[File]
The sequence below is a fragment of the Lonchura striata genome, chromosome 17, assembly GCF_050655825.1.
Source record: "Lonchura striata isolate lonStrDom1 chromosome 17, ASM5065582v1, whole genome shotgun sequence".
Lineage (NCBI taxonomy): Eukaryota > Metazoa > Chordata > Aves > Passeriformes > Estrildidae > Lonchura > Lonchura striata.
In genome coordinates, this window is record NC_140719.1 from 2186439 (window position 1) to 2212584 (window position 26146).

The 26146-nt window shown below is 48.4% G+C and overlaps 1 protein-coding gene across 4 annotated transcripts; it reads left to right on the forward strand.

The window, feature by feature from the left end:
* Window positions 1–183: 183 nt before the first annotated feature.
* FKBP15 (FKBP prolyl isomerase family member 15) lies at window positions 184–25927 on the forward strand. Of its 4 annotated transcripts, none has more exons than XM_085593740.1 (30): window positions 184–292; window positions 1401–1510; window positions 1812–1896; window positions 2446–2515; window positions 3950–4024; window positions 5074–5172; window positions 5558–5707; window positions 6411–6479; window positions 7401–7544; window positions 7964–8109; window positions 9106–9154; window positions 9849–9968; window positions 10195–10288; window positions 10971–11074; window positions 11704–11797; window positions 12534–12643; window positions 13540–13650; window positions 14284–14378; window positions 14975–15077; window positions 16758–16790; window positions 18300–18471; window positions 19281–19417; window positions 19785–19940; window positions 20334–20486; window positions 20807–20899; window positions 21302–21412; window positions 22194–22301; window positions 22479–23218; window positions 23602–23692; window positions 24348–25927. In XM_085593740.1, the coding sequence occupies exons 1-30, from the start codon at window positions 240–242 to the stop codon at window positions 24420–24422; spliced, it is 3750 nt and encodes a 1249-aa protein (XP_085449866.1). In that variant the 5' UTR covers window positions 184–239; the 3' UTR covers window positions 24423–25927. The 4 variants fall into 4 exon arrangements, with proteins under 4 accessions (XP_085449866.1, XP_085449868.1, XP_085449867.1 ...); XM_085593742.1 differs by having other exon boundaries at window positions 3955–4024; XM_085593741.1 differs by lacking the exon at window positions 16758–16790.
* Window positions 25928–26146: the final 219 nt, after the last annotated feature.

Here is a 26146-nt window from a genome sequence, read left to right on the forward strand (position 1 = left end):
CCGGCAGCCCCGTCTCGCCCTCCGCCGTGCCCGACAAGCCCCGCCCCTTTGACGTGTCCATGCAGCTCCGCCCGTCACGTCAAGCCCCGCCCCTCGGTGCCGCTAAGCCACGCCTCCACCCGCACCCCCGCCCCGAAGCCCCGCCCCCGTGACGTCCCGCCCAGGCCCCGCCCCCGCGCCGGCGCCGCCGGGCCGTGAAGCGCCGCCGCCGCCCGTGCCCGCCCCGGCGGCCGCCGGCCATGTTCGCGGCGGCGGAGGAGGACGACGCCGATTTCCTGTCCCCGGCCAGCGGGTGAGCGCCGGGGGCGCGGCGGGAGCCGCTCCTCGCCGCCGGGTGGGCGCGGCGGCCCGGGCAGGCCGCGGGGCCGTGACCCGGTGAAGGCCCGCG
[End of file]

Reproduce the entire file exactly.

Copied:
The sequence below is a fragment of the Lonchura striata genome, chromosome 17, assembly GCF_050655825.1.
Source record: "Lonchura striata isolate lonStrDom1 chromosome 17, ASM5065582v1, whole genome shotgun sequence".
Lineage (NCBI taxonomy): Eukaryota > Metazoa > Chordata > Aves > Passeriformes > Estrildidae > Lonchura > Lonchura striata.
In genome coordinates, this window is record NC_140719.1 from 2186439 (window position 1) to 2212584 (window position 26146).

The 26146-nt window shown below is 48.4% G+C and overlaps 1 protein-coding gene across 4 annotated transcripts; it reads left to right on the forward strand.

The window, feature by feature from the left end:
* Window positions 1–183: 183 nt before the first annotated feature.
* FKBP15 (FKBP prolyl isomerase family member 15) lies at window positions 184–25927 on the forward strand. Of its 4 annotated transcripts, none has more exons than XM_085593740.1 (30): window positions 184–292; window positions 1401–1510; window positions 1812–1896; window positions 2446–2515; window positions 3950–4024; window positions 5074–5172; window positions 5558–5707; window positions 6411–6479; window positions 7401–7544; window positions 7964–8109; window positions 9106–9154; window positions 9849–9968; window positions 10195–10288; window positions 10971–11074; window positions 11704–11797; window positions 12534–12643; window positions 13540–13650; window positions 14284–14378; window positions 14975–15077; window positions 16758–16790; window positions 18300–18471; window positions 19281–19417; window positions 19785–19940; window positions 20334–20486; window positions 20807–20899; window positions 21302–21412; window positions 22194–22301; window positions 22479–23218; window positions 23602–23692; window positions 24348–25927. In XM_085593740.1, the coding sequence occupies exons 1-30, from the start codon at window positions 240–242 to the stop codon at window positions 24420–24422; spliced, it is 3750 nt and encodes a 1249-aa protein (XP_085449866.1). In that variant the 5' UTR covers window positions 184–239; the 3' UTR covers window positions 24423–25927. The 4 variants fall into 4 exon arrangements, with proteins under 4 accessions (XP_085449866.1, XP_085449868.1, XP_085449867.1 ...); XM_085593742.1 differs by having other exon boundaries at window positions 3955–4024; XM_085593741.1 differs by lacking the exon at window positions 16758–16790.
* Window positions 25928–26146: the final 219 nt, after the last annotated feature.

Here is a 26146-nt window from a genome sequence, read left to right on the forward strand (position 1 = left end):
CCGGCAGCCCCGTCTCGCCCTCCGCCGTGCCCGACAAGCCCCGCCCCTTTGACGTGTCCATGCAGCTCCGCCCGTCACGTCAAGCCCCGCCCCTCGGTGCCGCTAAGCCACGCCTCCACCCGCACCCCCGCCCCGAAGCCCCGCCCCCGTGACGTCCCGCCCAGGCCCCGCCCCCGCGCCGGCGCCGCCGGGCCGTGAAGCGCCGCCGCCGCCCGTGCCCGCCCCGGCGGCCGCCGGCCATGTTCGCGGCGGCGGAGGAGGACGACGCCGATTTCCTGTCCCCGGCCAGCGGGTGAGCGCCGGGGGCGCGGCGGGAGCCGCTCCTCGCCGCCGGGTGGGCGCGGCGGCCCGGGCAGGCCGCGGGGCCGTGACCCGGTGAAGGCCCGCG